The Bay Area has been in demand since the early 2000s as tech companies took over San Francisco, gaining a reputation as a home for some of the highest earners in the country. The median home price increased by 300% between 2000 and 2022, going from $274,120 to $1,113,873 in just over two decades. In 2022, the typical home value in Atherton, Calif. is $7.3 million, beating out Beverly Hills by almost $2 million.
6. Only New Orleans and San Francisco Saw a Decline in Home Prices
Some metro areas experienced slight declines in home prices despite the economic climate. San Francisco, New Orleans, and Sacramento all saw median home prices decrease in 2022, according to Clever.
San Francisco is still expensive compared to most U.S. cities, with its typical home price in 2023 sitting around $1 million, but the city’s home prices declined by 2%. High inflation has been tough on California residents, who have faced some of the highest gas prices in the country. The Bay Area is also historically the home of the tech industry, which has been more open to remote work in the wake of the COVID-19 pandemic. These factors may have contributed to this slight decline as demand for housing in San Fransisco slows.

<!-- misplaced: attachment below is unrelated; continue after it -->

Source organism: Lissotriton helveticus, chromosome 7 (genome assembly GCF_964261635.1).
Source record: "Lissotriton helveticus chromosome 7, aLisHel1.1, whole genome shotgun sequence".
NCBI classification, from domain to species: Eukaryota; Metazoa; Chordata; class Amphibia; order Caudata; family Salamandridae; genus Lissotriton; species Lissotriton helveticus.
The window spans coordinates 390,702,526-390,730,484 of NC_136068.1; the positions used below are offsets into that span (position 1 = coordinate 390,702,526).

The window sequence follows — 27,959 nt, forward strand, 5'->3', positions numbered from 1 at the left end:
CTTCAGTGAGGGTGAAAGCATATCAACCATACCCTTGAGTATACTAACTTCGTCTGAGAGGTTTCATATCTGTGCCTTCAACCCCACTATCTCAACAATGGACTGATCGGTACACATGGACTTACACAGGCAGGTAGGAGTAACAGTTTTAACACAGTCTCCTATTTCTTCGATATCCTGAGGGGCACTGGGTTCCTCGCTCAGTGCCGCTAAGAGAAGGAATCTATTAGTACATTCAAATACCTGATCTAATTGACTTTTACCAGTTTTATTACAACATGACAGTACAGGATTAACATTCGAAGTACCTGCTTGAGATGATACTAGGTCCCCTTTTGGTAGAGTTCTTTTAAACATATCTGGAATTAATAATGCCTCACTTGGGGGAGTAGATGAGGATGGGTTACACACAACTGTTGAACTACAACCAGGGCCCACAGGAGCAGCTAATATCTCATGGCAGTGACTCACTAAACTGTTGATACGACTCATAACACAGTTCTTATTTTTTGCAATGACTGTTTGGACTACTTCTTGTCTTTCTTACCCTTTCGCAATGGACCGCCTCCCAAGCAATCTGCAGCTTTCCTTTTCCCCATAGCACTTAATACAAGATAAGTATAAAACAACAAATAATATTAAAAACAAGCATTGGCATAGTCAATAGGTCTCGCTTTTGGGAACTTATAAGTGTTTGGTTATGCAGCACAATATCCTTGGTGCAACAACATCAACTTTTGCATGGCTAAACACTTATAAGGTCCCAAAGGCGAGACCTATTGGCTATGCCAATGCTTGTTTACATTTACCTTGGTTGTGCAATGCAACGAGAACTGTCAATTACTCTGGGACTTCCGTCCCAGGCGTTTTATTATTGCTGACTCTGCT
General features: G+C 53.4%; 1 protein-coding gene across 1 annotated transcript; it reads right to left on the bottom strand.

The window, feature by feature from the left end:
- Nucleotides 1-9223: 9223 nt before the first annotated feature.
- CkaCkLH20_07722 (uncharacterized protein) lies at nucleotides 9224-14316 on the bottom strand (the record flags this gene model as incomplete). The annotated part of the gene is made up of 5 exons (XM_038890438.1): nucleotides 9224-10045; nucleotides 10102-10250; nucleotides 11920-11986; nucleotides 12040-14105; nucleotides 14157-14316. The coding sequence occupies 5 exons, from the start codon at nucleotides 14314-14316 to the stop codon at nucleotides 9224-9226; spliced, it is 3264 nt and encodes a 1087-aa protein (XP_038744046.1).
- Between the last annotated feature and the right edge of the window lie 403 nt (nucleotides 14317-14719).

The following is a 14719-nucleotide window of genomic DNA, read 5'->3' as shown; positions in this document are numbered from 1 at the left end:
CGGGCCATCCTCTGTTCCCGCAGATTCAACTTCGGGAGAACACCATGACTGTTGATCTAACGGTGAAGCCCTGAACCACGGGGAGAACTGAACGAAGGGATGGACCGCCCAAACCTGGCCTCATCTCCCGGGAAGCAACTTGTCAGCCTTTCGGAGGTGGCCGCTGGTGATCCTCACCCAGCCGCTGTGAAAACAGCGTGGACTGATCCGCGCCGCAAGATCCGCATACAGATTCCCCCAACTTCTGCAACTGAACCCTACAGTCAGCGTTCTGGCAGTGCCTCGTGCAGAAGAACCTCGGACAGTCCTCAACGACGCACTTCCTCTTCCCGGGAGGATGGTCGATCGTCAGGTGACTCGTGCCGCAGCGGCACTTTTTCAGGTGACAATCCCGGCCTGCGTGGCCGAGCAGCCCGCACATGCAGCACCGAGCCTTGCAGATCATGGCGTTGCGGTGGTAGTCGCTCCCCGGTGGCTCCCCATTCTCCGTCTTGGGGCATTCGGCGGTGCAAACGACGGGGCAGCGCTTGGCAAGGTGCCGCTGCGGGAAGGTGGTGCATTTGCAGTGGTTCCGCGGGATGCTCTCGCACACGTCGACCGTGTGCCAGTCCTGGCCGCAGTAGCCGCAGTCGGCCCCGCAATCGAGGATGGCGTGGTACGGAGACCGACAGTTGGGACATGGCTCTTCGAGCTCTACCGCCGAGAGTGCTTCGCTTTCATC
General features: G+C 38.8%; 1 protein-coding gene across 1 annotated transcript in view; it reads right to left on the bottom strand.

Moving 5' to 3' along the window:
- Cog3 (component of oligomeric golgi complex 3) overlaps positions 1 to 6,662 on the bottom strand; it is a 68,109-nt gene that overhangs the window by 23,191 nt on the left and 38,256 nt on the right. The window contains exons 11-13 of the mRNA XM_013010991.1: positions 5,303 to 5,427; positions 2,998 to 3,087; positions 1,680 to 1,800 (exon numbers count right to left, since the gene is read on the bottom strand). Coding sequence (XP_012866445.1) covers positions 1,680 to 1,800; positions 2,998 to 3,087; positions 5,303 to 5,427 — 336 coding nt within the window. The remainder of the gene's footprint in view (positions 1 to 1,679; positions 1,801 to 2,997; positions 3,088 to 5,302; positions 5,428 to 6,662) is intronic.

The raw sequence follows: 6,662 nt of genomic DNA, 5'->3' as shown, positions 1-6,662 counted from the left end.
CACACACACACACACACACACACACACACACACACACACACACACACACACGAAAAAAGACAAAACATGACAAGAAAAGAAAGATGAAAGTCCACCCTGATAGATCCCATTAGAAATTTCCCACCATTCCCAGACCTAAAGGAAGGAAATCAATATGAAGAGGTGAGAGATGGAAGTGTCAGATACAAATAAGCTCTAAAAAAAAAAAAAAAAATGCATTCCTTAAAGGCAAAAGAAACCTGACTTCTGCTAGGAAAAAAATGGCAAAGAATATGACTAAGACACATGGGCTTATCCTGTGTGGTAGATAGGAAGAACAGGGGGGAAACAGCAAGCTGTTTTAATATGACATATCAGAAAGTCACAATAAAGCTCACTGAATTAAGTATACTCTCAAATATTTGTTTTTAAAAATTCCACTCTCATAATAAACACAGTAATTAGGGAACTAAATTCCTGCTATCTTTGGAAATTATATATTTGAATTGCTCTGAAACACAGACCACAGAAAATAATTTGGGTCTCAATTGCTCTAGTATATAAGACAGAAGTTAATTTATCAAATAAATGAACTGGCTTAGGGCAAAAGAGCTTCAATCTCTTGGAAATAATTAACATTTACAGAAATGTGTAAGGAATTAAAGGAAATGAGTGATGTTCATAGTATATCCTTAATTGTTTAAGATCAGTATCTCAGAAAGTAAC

New Orleans, on the other hand, is known for its affordability. The Big Easy’s typical home price decreased by just 0.2% to $237,942, which is still well below the national average. Its risk of flooding and other extreme weather events makes New Orleans less desirable for buyers evaluating investments.
Home Prices and Inflation Pose Challenge for Americans in 2023
Homeownership has long been a cornerstone of the American dream: a pathway to building wealth and achieving a desirable lifestyle. The substantial increase in home prices over the past 20 years has put that dream out of reach for many millennials in their prime home-buying years, at least for now.